Placido Polanco has played primarily at second, third and short in his major league career with a few jaunts in left field and even one game at first base. But over the past four seasons, Polanco has been a second baseman; that's it. Nothing more, unless you want to factor in one game as a designated hitter. The last time that Polanco has ever played third base on a regular basis was when he came over to the Phillies in 2002 and played 53 games at third with the Phils. Since then, he's played a total of 43 games at the Hot Corner.
So, would he be willing and able to return to third base? Polanco has played it pretty close to the vest, but has said that he "would prefer" to stay at second base. That's not to say that he wouldn't embrace a move to third, but obviously, he's found a certain comfort level at second and figures it's the best place for him to play.
There might be another change that Polanco would have to make if he were to return to Philadelphia as a free agent. Polanco has also taken 85% of his at-bats as a major leaguer in the second spot in the lineup. Would the Phillies put him where he's comfortable in the batting order, even if it would mean adjusting where Shane Victorino would hit?
It's likely that the Phillies would look to put Polanco in the number two spot in the order and potentially look to move Victorino into the leadoff spot. That would allow the Phillies to drop Jimmy Rollins lower in the order, pulling him away from a role as the club's leadoff man that he has never completely embraced. A look at the numbers though suggests that the Phillies might be better off making Victorino the guy who drops in the order.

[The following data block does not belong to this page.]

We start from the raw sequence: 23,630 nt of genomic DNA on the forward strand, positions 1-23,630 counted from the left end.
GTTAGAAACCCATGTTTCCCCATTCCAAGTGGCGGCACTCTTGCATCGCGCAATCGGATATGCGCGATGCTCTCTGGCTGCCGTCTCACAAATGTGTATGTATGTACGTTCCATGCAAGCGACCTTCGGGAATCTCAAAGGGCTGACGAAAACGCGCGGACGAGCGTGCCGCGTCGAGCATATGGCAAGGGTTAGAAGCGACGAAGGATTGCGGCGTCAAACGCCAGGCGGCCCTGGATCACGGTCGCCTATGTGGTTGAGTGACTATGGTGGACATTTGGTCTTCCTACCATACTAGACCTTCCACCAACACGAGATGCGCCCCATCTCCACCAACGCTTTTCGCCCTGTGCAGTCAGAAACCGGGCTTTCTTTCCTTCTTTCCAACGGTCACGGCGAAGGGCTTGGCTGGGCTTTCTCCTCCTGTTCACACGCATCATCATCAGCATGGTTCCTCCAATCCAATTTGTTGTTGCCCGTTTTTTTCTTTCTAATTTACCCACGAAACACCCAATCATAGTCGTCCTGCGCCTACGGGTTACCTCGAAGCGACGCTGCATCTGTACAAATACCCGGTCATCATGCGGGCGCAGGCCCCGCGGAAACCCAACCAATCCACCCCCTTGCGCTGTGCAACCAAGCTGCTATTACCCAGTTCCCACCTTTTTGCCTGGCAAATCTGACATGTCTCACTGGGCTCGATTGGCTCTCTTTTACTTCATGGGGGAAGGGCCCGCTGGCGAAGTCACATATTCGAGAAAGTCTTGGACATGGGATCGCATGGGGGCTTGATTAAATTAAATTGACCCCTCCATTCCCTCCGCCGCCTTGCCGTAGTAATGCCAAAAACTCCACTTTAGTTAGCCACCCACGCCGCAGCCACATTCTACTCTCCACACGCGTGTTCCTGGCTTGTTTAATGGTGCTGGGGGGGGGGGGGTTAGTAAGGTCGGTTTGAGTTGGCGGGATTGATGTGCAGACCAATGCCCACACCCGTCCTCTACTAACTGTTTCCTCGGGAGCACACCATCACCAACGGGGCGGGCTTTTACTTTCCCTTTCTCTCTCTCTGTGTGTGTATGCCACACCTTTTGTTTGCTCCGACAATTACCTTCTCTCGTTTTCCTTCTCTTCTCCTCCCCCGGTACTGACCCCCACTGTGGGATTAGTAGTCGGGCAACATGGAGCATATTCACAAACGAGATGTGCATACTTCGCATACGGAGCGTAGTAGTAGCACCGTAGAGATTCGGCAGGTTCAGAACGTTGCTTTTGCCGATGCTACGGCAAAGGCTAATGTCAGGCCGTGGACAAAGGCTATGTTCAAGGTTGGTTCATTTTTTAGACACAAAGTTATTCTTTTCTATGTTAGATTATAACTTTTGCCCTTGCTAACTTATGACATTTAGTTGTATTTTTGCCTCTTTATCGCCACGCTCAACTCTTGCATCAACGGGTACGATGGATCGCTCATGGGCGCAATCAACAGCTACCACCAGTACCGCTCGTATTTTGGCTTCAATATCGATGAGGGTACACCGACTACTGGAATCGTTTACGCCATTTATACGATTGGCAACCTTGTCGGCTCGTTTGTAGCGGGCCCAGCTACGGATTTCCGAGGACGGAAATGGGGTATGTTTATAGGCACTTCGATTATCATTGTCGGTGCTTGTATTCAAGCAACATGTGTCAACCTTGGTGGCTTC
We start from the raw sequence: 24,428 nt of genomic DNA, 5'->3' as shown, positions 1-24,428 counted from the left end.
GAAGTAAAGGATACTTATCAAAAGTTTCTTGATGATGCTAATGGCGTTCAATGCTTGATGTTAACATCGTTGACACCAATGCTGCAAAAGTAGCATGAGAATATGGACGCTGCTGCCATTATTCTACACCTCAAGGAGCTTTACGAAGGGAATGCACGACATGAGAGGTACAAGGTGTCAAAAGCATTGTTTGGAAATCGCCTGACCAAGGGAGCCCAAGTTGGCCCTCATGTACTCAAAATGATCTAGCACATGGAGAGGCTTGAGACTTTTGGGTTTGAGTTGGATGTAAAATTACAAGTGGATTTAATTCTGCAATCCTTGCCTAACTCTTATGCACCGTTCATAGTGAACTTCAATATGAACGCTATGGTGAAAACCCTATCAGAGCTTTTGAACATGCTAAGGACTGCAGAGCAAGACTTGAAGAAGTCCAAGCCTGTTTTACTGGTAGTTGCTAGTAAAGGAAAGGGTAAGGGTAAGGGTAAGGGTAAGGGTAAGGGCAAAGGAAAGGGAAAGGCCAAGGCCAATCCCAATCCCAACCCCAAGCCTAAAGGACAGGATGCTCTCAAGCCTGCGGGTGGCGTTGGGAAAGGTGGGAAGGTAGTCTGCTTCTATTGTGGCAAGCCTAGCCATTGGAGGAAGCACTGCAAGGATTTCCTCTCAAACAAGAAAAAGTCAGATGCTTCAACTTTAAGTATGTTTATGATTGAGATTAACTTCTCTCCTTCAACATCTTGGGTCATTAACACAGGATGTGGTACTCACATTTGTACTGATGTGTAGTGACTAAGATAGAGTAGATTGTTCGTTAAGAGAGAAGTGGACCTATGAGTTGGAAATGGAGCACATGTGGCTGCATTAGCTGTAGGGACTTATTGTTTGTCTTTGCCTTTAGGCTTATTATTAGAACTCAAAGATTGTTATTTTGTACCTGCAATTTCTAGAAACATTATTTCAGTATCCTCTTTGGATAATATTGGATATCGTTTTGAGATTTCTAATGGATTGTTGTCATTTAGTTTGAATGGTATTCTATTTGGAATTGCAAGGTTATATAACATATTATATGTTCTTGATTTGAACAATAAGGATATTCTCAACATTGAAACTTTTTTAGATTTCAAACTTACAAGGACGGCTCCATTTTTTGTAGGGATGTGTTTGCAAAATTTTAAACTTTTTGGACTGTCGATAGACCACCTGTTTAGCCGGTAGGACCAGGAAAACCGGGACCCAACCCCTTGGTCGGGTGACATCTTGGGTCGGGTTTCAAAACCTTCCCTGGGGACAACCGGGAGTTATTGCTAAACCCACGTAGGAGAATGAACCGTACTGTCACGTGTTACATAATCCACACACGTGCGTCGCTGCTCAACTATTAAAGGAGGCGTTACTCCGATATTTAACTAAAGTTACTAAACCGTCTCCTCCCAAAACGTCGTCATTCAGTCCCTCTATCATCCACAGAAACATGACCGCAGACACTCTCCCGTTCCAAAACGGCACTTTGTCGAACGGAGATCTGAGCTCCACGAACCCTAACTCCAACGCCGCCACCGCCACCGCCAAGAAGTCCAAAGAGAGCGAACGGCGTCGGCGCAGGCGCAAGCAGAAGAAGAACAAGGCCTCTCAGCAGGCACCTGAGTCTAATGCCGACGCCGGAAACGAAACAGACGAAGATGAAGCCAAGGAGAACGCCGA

In his major league career, Victorino has primarily hit in the number two hole and has a career .289 average when he's batting second. That number drops to just .227 (42-for-185) as a leadoff man, but jumps to .339 (78-for-230) when he's hitting sixth in the order. The problem there is that with Raul Ibanez and Jayson Werth batting behind Ryan Howard, the sixth spot isn't exactly clear.
The fact is that Polanco, while a great player who was very popular in his tenure with the Phillies, doesn't completely fit on this Phillies club. They'll be sort of shoe-horning him into the lineup both defensively and offensively and if that causes too much discomfort for Polanco - or others in the lineup - it could come back to hurt the Phillies.
With Polanco reportedly seeking at least a two-year deal worth between five and six million per season, the cost of Polanco would just about equal what the Phillies would have given Pedro Feliz in 2010. Polanco became a lot more interesting to the Phillies when Detroit declined to offer him arbitration, which means the Phillies - or any other team - wouldn't lose a draft pick if they were to sign Polanco. With the potential of losing a draft pick gone, the Phillies pushed Polanco to the top of their wish list for third base, which is the most glaring hole on the Phillies roster right now.